Facing the Effects of the Civil War

After the Civil War, it became evident that changes in the South had to be made. The old way had certainly not worked, and it was time for variation. Therefore, there was much political, economic, and social reforms introduced in the South between 1864 and 1877. After 1877, many of the changes stayed with the exception of Civil Rights.
In 1865, the Freedmen”s Bureau was introduced in Congess. It was formed because the government realized that it could not longer meet the needs of Southerners. It was created to look after freed slaves as well as refugees and abandoned land.
Groups of people soon received new rights. Congress passed the Civil Rights Act. It gave black Americans full citizenship and guaranteed them equal treatment. Also, it passed the Fourteenth Amendment to make sure that the Supreme Court couldn“t declare the Civil Rights Act unconstitutional. The amendment made blacks citizens of the United States and the states in which they lived. Also, states were forbidden to deprive blacks of life, liberty, or property without due process. Additionally, blacks could not be discriminated by the law. If a state would deprive blacks of their rights as citizens, it”s number of congressional representatives would be reduced. The Civil Rights Act as well as the Fourteenth Amendment affected both the North and the South.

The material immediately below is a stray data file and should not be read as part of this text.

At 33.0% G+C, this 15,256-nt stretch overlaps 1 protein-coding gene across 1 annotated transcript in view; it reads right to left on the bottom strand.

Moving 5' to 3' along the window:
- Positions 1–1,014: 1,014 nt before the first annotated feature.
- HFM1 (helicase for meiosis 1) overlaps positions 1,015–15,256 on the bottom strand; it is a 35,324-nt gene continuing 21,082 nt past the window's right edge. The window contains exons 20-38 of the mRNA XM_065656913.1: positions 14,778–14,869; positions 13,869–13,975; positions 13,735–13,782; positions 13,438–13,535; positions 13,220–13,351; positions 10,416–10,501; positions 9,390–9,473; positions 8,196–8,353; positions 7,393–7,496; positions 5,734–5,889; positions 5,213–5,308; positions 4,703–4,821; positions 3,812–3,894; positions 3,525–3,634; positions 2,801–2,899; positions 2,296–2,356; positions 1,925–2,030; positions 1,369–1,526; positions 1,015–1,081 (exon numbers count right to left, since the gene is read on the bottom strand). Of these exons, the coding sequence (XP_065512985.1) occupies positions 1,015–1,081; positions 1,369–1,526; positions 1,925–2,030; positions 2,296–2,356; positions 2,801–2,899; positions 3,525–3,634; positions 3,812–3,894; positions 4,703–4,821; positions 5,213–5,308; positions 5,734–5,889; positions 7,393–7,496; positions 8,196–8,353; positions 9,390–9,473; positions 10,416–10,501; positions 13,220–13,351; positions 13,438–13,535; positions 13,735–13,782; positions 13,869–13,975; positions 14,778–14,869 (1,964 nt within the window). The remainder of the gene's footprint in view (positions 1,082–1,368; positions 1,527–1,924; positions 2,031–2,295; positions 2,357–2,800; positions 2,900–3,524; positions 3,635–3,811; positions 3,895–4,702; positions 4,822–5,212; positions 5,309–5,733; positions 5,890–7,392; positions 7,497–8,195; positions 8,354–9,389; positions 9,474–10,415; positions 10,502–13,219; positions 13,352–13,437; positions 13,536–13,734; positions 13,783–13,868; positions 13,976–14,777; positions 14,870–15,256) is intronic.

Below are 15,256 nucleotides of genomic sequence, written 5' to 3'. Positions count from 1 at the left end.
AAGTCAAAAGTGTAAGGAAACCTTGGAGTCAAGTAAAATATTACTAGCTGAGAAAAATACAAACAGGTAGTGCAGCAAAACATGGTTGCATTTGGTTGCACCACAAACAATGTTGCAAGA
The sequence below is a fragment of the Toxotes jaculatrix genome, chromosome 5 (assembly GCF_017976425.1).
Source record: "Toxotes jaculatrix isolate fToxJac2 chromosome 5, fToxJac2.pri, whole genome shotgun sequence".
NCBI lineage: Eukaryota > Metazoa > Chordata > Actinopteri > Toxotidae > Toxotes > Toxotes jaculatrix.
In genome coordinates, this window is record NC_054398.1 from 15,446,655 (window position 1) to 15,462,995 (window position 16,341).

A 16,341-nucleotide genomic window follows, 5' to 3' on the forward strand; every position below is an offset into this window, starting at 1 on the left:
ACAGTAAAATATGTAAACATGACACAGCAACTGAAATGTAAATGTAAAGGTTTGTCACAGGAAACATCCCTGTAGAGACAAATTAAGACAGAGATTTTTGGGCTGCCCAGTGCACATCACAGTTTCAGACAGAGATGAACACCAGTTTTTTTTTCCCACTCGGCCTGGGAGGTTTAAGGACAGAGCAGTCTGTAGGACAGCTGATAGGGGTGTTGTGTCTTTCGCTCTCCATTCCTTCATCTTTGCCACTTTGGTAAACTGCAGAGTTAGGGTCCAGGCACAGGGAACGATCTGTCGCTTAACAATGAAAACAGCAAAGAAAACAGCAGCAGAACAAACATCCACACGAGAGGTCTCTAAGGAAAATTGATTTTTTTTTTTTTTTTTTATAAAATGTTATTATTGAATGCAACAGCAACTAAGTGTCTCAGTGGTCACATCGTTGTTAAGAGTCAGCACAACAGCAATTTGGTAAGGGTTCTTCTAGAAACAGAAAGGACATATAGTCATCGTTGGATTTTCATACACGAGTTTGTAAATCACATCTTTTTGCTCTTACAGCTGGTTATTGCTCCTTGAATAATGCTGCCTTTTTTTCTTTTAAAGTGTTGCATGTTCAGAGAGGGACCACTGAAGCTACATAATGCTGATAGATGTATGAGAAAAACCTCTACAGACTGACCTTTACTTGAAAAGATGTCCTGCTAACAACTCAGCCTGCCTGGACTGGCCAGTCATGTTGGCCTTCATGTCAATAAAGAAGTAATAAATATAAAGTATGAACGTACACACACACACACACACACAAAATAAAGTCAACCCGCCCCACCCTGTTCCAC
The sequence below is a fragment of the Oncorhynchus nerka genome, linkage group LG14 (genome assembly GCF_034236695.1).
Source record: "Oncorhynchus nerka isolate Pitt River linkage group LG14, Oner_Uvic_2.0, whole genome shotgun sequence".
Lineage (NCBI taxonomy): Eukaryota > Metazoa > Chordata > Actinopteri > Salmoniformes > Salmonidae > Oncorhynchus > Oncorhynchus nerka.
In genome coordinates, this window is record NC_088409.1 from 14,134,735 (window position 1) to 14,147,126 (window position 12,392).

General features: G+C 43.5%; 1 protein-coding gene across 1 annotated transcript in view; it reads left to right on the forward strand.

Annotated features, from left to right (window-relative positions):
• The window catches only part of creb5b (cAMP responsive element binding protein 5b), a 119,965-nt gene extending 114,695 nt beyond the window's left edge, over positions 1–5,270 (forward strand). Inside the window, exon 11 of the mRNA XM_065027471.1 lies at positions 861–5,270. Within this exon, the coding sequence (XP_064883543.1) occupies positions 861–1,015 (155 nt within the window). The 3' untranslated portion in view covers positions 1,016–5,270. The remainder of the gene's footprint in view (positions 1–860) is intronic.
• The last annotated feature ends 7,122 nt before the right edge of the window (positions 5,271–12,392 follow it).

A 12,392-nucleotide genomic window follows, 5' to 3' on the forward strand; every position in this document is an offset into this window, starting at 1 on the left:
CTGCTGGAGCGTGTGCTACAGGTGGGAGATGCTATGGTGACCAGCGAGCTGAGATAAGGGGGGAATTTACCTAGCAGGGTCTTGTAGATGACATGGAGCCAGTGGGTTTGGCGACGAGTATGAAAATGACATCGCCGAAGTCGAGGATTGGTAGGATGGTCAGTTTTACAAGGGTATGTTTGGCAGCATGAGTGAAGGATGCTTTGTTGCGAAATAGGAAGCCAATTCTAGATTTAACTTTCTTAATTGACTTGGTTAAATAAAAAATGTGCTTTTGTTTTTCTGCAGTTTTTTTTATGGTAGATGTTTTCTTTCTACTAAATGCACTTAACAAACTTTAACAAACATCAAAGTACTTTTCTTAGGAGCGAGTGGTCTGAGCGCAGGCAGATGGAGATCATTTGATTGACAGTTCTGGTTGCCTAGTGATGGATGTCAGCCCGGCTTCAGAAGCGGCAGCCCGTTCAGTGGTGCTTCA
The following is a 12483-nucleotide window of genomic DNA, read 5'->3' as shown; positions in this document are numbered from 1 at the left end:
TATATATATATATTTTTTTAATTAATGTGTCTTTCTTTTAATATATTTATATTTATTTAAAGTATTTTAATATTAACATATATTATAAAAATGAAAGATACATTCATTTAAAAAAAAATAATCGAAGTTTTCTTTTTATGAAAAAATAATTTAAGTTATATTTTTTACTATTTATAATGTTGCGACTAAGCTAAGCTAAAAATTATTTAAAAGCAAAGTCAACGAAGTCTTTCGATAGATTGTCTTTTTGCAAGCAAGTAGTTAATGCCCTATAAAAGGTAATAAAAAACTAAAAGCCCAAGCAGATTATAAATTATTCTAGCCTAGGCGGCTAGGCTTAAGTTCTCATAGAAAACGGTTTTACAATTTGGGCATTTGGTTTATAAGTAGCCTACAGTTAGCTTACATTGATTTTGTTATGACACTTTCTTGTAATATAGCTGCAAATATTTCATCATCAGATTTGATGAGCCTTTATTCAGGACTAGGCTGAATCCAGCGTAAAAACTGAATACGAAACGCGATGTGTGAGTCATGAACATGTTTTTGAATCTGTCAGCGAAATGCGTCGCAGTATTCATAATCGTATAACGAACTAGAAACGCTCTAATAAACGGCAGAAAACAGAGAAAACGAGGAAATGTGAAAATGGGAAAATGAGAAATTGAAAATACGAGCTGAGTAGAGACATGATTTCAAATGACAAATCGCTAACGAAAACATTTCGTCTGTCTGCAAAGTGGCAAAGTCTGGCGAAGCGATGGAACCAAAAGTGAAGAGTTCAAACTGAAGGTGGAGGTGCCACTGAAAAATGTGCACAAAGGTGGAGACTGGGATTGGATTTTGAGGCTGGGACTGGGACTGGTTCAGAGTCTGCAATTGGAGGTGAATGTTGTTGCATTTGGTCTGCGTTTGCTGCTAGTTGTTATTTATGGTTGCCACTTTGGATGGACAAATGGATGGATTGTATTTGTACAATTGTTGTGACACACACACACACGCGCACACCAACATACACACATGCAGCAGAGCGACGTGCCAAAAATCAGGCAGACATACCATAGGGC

Additionally, the Fifteenth Amendment guaranteed blacks the right to vote, but the South found ways to get around this amendment.
Reconstruction government made many changes. It strengthened public education and made it available to black children. It strengthened public education and made it available to black children. It also helped the position of women by expanding legal rights for women. Also, they eradicated incarceration for debt. Lastly, They legalized laws which made unjustified forclosures of homes and farms illegal.
Many plantations, at one time he trademark of the South, were broken up. Tenant farming and sharecropping became prevalent. Alabama and Virginia instituted agricultural colleges. Also, although cotton was still vastly important, refined farming methods led to the heightened production of tobacco, rice, sugar, corn, and other conventional crops. Much money from farming went to the production of industry. The South built factories, mines, steel mills, and railroads, to name a few. Mills were created by groups of people in abundance.
After the Compromise of 1877, most of these plans remained the same, with the exception of the position of blacks. After this date, the states severely limited the rights of blacks to vote as well as their position in society.
In conclusion, there were many political, economic, and social reforms that were introduced in the South between 1865 and 1877. Most of them survived the Compromise of 1877. These reforms continue to remain until today.

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